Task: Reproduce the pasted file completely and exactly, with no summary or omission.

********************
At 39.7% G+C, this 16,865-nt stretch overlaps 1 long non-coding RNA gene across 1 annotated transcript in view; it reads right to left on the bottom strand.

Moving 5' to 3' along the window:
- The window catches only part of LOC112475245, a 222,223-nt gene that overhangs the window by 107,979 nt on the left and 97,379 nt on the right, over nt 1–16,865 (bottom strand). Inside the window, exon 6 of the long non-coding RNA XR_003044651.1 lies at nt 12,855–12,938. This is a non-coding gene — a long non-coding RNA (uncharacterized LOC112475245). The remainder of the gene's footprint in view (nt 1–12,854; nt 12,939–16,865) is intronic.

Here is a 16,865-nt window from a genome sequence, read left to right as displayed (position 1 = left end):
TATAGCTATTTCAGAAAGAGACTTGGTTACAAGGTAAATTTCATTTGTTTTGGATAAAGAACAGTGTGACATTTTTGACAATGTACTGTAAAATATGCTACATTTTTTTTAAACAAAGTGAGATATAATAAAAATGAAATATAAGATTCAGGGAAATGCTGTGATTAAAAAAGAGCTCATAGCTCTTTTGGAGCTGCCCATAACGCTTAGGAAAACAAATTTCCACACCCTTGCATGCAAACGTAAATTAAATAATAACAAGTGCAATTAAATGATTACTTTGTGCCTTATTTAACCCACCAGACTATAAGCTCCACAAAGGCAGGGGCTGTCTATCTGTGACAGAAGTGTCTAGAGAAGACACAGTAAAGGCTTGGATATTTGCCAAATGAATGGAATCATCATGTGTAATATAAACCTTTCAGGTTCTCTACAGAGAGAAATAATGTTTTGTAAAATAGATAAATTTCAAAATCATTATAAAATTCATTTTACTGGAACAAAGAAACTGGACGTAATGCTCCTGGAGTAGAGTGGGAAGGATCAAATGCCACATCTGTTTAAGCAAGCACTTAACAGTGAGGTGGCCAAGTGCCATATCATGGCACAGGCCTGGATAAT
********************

At 39.7% G+C, this 16,865-nt stretch overlaps 1 long non-coding RNA gene across 1 annotated transcript in view; it reads right to left on the bottom strand.

Moving 5' to 3' along the window:
- The window catches only part of LOC112475245, a 222,223-nt gene that overhangs the window by 107,979 nt on the left and 97,379 nt on the right, over nt 1–16,865 (bottom strand). Inside the window, exon 6 of the long non-coding RNA XR_003044651.1 lies at nt 12,855–12,938. This is a non-coding gene — a long non-coding RNA (uncharacterized LOC112475245). The remainder of the gene's footprint in view (nt 1–12,854; nt 12,939–16,865) is intronic.

Here is a 16,865-nt window from a genome sequence, read left to right as displayed (position 1 = left end):
TATAGCTATTTCAGAAAGAGACTTGGTTACAAGGTAAATTTCATTTGTTTTGGATAAAGAACAGTGTGACATTTTTGACAATGTACTGTAAAATATGCTACATTTTTTTTAAACAAAGTGAGATATAATAAAAATGAAATATAAGATTCAGGGAAATGCTGTGATTAAAAAAGAGCTCATAGCTCTTTTGGAGCTGCCCATAACGCTTAGGAAAACAAATTTCCACACCCTTGCATGCAAACGTAAATTAAATAATAACAAGTGCAATTAAATGATTACTTTGTGCCTTATTTAACCCACCAGACTATAAGCTCCACAAAGGCAGGGGCTGTCTATCTGTGACAGAAGTGTCTAGAGAAGACACAGTAAAGGCTTGGATATTTGCCAAATGAATGGAATCATCATGTGTAATATAAACCTTTCAGGTTCTCTACAGAGAGAAATAATGTTTTGTAAAATAGATAAATTTCAAAATCATTATAAAATTCATTTTACTGGAACAAAGAAACTGGACGTAATGCTCCTGGAGTAGAGTGGGAAGGATCAAATGCCACATCTGTTTAAGCAAGCACTTAACAGTGAGGTGGCCAAGTGCCATATCATGGCACAGGCCTGGATAAT